“What I’ve found is that if you really focus on the problem that the customer’s trying to solve, they’re fairly aligned with what those problems are that may manifest in a different kind of request,” he said. “ If you can focus on [understanding the problem] and go back to the customer and say, ‘Hey, what I’m delivering to solve, it might not necessarily have been the thing that you asked for, but it’s something that surprises and delights you and makes your life better.”

While it sounds simple to just listen to what the market may be telling you, Carrasquilla said that oftentimes  solutions are ideated through numerous conversations that take place on advisory boards, in one-to-one interactions with customers, and then actual planning. 

One of the key products that have come out of ideation sessions isConga Max, a conversational intelligence tool that allows users to quickly look up quotes and fields, email proposal alerts, and perform follow-up actions.

“One of the team members came through and said, ‘What if we did a virtual assistant?’” Carrasquilla said.“And the feedback was you can’t do that because no one is going to read an agreement all the way through. Then we went through with customers and what we found was there’s a series of very high frequency, very low complexity things that you can get away with with Max on. It’s about going through that ideation, iteration, and really asking the tough questions up front so you don’t end up with a science project versus something that’s really going to drive value for customers.”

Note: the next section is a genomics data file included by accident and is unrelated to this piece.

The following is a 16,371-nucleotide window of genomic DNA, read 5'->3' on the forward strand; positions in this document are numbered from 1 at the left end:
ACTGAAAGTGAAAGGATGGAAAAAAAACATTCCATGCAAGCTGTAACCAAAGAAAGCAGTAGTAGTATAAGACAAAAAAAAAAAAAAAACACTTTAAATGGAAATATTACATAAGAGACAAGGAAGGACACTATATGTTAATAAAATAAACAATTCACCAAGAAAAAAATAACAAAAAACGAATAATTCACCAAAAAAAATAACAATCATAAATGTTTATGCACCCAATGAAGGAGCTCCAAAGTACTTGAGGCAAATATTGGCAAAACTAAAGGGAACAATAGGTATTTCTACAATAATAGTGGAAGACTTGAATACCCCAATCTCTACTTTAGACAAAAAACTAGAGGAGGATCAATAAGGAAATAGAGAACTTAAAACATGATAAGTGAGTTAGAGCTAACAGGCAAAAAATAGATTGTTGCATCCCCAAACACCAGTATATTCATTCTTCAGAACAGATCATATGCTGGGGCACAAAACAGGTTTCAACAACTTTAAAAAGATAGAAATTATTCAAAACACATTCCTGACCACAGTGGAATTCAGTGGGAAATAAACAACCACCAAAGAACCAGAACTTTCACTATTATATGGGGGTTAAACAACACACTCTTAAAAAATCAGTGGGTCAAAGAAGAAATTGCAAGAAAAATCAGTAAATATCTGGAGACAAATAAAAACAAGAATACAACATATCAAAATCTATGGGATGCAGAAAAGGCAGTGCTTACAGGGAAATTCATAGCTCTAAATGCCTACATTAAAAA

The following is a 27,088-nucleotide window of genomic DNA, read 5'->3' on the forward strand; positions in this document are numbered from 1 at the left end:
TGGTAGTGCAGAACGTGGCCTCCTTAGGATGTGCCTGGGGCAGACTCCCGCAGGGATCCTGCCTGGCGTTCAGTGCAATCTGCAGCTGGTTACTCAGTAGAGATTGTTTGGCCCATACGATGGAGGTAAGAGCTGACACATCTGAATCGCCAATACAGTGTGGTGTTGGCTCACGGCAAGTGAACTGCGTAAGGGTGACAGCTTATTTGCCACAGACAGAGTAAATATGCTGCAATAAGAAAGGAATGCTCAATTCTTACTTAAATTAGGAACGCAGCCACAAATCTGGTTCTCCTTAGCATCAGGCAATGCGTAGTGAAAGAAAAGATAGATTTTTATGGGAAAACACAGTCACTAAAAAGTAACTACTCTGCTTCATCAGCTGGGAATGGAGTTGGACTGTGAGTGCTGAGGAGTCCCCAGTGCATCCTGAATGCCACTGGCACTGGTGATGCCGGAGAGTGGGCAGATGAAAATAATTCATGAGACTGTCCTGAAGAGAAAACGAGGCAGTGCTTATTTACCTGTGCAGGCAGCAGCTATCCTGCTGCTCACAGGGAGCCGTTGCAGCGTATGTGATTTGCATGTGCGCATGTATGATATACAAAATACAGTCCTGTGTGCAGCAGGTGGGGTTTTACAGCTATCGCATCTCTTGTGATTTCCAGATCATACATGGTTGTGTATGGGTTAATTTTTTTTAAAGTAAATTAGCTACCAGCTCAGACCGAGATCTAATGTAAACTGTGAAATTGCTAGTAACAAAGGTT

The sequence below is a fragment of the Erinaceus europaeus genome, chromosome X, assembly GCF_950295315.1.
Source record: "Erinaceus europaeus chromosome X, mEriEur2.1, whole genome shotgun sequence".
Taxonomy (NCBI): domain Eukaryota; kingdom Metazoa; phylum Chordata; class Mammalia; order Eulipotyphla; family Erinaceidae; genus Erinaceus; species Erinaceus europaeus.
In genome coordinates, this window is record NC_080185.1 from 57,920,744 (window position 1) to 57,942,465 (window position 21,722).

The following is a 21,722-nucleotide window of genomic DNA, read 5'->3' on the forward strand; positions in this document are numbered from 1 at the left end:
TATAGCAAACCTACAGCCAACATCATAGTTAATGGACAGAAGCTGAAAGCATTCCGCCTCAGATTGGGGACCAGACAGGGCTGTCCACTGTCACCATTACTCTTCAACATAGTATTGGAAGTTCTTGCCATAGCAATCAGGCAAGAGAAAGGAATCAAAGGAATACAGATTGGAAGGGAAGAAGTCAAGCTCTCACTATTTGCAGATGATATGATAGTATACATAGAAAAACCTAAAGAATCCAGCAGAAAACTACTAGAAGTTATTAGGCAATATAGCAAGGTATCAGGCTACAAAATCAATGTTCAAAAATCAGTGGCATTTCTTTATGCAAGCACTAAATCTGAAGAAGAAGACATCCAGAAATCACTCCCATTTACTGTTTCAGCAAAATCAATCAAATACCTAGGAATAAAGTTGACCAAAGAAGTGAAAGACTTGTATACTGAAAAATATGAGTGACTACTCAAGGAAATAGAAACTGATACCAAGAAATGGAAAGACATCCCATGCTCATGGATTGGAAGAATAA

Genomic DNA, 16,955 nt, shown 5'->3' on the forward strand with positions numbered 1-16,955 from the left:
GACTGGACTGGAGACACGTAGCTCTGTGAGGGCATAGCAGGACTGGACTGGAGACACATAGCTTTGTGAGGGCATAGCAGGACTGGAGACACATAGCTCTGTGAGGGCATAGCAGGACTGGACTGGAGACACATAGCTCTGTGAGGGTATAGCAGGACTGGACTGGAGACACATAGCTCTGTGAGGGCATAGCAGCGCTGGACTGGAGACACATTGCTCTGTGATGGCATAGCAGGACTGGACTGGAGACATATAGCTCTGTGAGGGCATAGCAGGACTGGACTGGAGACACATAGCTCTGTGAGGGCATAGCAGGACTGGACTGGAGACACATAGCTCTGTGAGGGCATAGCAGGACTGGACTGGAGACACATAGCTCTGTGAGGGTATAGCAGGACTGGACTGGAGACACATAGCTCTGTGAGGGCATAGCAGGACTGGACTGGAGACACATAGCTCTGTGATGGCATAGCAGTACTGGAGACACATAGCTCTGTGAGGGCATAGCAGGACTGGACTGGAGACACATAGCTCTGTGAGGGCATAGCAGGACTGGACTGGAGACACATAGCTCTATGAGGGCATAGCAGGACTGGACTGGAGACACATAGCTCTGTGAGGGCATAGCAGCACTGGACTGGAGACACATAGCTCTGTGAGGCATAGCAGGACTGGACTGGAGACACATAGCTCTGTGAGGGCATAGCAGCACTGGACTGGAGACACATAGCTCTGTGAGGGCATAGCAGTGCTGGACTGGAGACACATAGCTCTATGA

Ideation and interaction are integral to any brainstorming session, but Carrasquilla was quick to mention product people don’t have a monopoly on all good ideas. ather, ideas can come from all departments.

“Let me start with the way not to [operate] and what not to do which is to think that within the product team you have a monopoly on good ideas and to throw direction over the wall and treat the R&D teams as something less than a complete partner,” he said. “What I’ve found is we don’t have a monopoly on good ideas. Some of the best ones come from the developers… There are no bad ideas, but let’s, let’s just go through and iterate. I’ve found much better results with this process than versus a more siloed, structured, and rigid environment.”

To hear more about the Conga and Apptus merger, and how to best integrate new products and services, check out the full episode of IT Visionaries.

To hear the entire discussion, tune into IT Visionaries here